If nowhere else, you’d think pollinators would be safe from pesticides in our national wildlife refuges—but not anymore. The U.S. Fish and Wildlife Service, under Interior Department Secretary Ryan Zinke, has undone an Obama-era ban on neonicotinoid pesticides, or neonics, and genetically engineered crops in more than 50 wildlife refuges that allow farming. The GMO crops in question are bioengineered to resist insects and herbicides, and neonics are a particularly toxic class of chemicals contributing to declining bee populations. The FWS says that the crops are needed to provide adequate food for migratory birds (which are often the target of recreational hunters), but their strategy has some big holes: The neonics are really bad for the birds they're supposedly trying to protect, as well. The FWS says it will now make its decisions on a case-by-case basis for each of the remaining refuges—but the Trump administration’s priorities are pretty clear.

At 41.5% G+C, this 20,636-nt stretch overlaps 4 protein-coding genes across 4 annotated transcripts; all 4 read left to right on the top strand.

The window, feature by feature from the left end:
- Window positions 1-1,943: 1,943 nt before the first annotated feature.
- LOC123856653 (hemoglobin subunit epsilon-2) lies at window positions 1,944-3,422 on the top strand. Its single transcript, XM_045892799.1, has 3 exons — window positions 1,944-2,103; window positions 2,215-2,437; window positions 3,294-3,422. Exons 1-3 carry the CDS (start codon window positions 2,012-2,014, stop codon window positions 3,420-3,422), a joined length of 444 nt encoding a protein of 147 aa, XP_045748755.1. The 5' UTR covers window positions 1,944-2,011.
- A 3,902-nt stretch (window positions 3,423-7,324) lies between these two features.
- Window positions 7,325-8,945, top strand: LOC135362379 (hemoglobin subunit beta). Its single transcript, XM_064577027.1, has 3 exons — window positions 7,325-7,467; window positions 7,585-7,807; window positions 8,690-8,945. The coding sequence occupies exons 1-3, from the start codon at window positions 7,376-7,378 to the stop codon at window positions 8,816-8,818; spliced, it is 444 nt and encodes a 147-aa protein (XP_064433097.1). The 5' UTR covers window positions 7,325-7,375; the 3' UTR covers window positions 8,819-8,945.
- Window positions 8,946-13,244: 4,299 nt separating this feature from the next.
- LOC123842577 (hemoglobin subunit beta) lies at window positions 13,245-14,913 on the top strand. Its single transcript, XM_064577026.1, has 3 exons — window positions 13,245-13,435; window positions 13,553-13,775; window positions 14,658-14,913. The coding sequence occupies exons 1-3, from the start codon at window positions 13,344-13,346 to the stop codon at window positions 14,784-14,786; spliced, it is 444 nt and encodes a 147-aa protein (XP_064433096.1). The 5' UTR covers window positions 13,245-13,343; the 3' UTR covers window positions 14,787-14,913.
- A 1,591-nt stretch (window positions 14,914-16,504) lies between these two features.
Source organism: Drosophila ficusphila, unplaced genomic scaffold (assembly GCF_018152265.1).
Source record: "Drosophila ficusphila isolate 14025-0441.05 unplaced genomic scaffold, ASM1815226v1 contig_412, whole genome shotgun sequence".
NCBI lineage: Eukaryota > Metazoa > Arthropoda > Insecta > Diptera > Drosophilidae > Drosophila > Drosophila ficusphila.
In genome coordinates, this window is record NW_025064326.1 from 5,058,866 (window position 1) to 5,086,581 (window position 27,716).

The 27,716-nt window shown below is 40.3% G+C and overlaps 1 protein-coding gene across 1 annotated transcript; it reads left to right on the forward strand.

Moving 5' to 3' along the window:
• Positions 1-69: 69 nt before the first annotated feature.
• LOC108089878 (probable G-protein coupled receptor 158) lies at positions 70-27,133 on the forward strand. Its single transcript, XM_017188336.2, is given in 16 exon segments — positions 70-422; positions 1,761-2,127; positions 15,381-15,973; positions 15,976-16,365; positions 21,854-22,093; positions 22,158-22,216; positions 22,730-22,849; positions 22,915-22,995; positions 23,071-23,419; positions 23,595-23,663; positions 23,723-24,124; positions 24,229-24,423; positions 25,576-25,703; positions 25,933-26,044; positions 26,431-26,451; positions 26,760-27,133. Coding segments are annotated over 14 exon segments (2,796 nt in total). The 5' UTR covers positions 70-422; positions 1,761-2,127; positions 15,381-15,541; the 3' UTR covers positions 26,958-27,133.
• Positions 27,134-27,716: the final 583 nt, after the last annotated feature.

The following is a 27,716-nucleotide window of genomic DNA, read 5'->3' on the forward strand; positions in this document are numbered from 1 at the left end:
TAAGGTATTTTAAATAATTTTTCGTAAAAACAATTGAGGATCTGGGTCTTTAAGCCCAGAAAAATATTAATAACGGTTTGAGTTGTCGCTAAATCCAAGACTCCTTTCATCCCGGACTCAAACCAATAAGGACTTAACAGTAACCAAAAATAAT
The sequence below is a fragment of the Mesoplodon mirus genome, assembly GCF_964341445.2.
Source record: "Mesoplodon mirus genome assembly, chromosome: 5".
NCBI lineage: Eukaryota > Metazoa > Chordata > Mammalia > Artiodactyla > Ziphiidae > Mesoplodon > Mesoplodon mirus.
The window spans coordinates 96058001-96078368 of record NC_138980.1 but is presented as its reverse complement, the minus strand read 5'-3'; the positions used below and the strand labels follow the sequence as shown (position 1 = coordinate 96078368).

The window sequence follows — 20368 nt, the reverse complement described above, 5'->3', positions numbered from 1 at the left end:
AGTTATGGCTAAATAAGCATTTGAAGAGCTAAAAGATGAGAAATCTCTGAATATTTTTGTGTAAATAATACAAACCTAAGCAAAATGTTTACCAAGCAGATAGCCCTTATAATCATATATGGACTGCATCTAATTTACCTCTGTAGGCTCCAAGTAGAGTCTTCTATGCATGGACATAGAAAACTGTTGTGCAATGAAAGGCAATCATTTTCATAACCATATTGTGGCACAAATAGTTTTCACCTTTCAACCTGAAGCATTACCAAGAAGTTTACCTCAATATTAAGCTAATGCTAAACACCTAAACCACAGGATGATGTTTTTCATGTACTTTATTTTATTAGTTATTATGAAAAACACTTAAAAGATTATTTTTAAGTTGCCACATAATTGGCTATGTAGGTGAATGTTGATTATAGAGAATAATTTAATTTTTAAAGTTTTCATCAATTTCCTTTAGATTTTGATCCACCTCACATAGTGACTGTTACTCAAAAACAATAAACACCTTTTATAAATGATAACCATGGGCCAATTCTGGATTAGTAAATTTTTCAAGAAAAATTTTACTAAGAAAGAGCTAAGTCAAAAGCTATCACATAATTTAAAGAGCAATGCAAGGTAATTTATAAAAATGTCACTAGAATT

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NRDC is suing the U.S. Environmental Protection Agency for greenlighting the use of neonics without first considering their harm to endangered species.
Expert BlogDaniel Raichel
Proving that we’re all still learning about “the birds and the bees,” new research released late last week revealed that the popular class of insecticides known as neonicotinoids or “neonics” reduced live honey bee sperm counts by up to 39%…
Expert BlogKatie Umekubo
As we were about to celebrate the 100th anniversary of this landmark conservation law, the Trump administration decided to gut the MBTA by limiting its reach to the purposeful or intentional killing of birds.